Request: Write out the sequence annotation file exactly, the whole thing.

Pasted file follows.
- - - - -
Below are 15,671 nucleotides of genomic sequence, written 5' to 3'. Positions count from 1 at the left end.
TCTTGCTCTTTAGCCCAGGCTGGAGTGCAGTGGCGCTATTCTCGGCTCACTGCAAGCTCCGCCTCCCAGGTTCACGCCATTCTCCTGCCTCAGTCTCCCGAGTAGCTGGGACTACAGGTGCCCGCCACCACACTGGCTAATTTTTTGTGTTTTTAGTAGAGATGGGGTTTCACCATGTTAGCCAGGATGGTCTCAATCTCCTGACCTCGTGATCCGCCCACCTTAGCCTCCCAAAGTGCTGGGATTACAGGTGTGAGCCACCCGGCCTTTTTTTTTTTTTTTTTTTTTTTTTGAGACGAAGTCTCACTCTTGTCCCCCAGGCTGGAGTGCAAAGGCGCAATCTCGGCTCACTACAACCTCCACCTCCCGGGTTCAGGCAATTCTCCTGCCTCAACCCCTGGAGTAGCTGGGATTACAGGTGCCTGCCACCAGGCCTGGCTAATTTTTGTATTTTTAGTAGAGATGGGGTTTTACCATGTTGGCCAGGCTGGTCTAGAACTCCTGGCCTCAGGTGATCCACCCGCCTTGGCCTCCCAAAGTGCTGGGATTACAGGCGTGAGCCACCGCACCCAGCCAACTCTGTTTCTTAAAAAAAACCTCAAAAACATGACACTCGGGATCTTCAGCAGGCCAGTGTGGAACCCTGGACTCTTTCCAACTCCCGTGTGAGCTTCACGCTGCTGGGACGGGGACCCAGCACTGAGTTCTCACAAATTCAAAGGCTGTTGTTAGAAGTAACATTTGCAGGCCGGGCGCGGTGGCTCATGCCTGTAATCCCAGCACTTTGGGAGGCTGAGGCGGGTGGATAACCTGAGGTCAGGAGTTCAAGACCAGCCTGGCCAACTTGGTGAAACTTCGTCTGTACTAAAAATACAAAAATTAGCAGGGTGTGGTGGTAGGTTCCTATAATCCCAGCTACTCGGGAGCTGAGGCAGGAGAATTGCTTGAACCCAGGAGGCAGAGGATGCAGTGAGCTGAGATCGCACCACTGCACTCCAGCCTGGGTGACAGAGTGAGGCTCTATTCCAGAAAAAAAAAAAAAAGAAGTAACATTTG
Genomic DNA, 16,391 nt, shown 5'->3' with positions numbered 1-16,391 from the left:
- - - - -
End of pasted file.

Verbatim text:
Below are 15,671 nucleotides of genomic sequence, written 5' to 3'. Positions count from 1 at the left end.
TCTTGCTCTTTAGCCCAGGCTGGAGTGCAGTGGCGCTATTCTCGGCTCACTGCAAGCTCCGCCTCCCAGGTTCACGCCATTCTCCTGCCTCAGTCTCCCGAGTAGCTGGGACTACAGGTGCCCGCCACCACACTGGCTAATTTTTTGTGTTTTTAGTAGAGATGGGGTTTCACCATGTTAGCCAGGATGGTCTCAATCTCCTGACCTCGTGATCCGCCCACCTTAGCCTCCCAAAGTGCTGGGATTACAGGTGTGAGCCACCCGGCCTTTTTTTTTTTTTTTTTTTTTTTTTGAGACGAAGTCTCACTCTTGTCCCCCAGGCTGGAGTGCAAAGGCGCAATCTCGGCTCACTACAACCTCCACCTCCCGGGTTCAGGCAATTCTCCTGCCTCAACCCCTGGAGTAGCTGGGATTACAGGTGCCTGCCACCAGGCCTGGCTAATTTTTGTATTTTTAGTAGAGATGGGGTTTTACCATGTTGGCCAGGCTGGTCTAGAACTCCTGGCCTCAGGTGATCCACCCGCCTTGGCCTCCCAAAGTGCTGGGATTACAGGCGTGAGCCACCGCACCCAGCCAACTCTGTTTCTTAAAAAAAACCTCAAAAACATGACACTCGGGATCTTCAGCAGGCCAGTGTGGAACCCTGGACTCTTTCCAACTCCCGTGTGAGCTTCACGCTGCTGGGACGGGGACCCAGCACTGAGTTCTCACAAATTCAAAGGCTGTTGTTAGAAGTAACATTTGCAGGCCGGGCGCGGTGGCTCATGCCTGTAATCCCAGCACTTTGGGAGGCTGAGGCGGGTGGATAACCTGAGGTCAGGAGTTCAAGACCAGCCTGGCCAACTTGGTGAAACTTCGTCTGTACTAAAAATACAAAAATTAGCAGGGTGTGGTGGTAGGTTCCTATAATCCCAGCTACTCGGGAGCTGAGGCAGGAGAATTGCTTGAACCCAGGAGGCAGAGGATGCAGTGAGCTGAGATCGCACCACTGCACTCCAGCCTGGGTGACAGAGTGAGGCTCTATTCCAGAAAAAAAAAAAAAAGAAGTAACATTTG
Genomic DNA, 16,391 nt, shown 5'->3' with positions numbered 1-16,391 from the left: